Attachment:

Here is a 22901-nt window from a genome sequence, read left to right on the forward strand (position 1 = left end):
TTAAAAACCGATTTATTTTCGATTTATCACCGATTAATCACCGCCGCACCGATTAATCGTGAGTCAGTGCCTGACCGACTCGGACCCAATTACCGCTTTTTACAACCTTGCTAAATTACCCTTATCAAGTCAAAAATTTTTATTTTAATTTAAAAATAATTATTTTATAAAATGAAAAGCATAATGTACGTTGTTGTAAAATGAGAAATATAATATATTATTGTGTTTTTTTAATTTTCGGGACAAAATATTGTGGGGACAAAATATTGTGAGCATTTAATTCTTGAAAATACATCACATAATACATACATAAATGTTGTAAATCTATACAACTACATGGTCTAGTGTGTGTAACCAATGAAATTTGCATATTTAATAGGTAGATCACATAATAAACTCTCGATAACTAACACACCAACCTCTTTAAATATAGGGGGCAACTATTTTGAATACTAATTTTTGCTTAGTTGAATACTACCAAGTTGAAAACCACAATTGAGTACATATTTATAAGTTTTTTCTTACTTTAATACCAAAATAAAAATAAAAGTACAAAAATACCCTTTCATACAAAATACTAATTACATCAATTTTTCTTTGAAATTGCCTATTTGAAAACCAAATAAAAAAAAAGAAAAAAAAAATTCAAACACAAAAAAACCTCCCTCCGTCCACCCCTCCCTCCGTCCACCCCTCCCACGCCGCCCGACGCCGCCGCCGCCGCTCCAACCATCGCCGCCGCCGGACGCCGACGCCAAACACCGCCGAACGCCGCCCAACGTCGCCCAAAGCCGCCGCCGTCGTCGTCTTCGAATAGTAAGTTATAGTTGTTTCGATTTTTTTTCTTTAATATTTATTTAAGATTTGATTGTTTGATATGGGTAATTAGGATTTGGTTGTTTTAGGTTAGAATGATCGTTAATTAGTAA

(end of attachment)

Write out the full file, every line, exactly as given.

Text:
Here is a 22901-nt window from a genome sequence, read left to right on the forward strand (position 1 = left end):
TTAAAAACCGATTTATTTTCGATTTATCACCGATTAATCACCGCCGCACCGATTAATCGTGAGTCAGTGCCTGACCGACTCGGACCCAATTACCGCTTTTTACAACCTTGCTAAATTACCCTTATCAAGTCAAAAATTTTTATTTTAATTTAAAAATAATTATTTTATAAAATGAAAAGCATAATGTACGTTGTTGTAAAATGAGAAATATAATATATTATTGTGTTTTTTTAATTTTCGGGACAAAATATTGTGGGGACAAAATATTGTGAGCATTTAATTCTTGAAAATACATCACATAATACATACATAAATGTTGTAAATCTATACAACTACATGGTCTAGTGTGTGTAACCAATGAAATTTGCATATTTAATAGGTAGATCACATAATAAACTCTCGATAACTAACACACCAACCTCTTTAAATATAGGGGGCAACTATTTTGAATACTAATTTTTGCTTAGTTGAATACTACCAAGTTGAAAACCACAATTGAGTACATATTTATAAGTTTTTTCTTACTTTAATACCAAAATAAAAATAAAAGTACAAAAATACCCTTTCATACAAAATACTAATTACATCAATTTTTCTTTGAAATTGCCTATTTGAAAACCAAATAAAAAAAAAGAAAAAAAAAATTCAAACACAAAAAAACCTCCCTCCGTCCACCCCTCCCTCCGTCCACCCCTCCCACGCCGCCCGACGCCGCCGCCGCCGCTCCAACCATCGCCGCCGCCGGACGCCGACGCCAAACACCGCCGAACGCCGCCCAACGTCGCCCAAAGCCGCCGCCGTCGTCGTCTTCGAATAGTAAGTTATAGTTGTTTCGATTTTTTTTCTTTAATATTTATTTAAGATTTGATTGTTTGATATGGGTAATTAGGATTTGGTTGTTTTAGGTTAGAATGATCGTTAATTAGTAA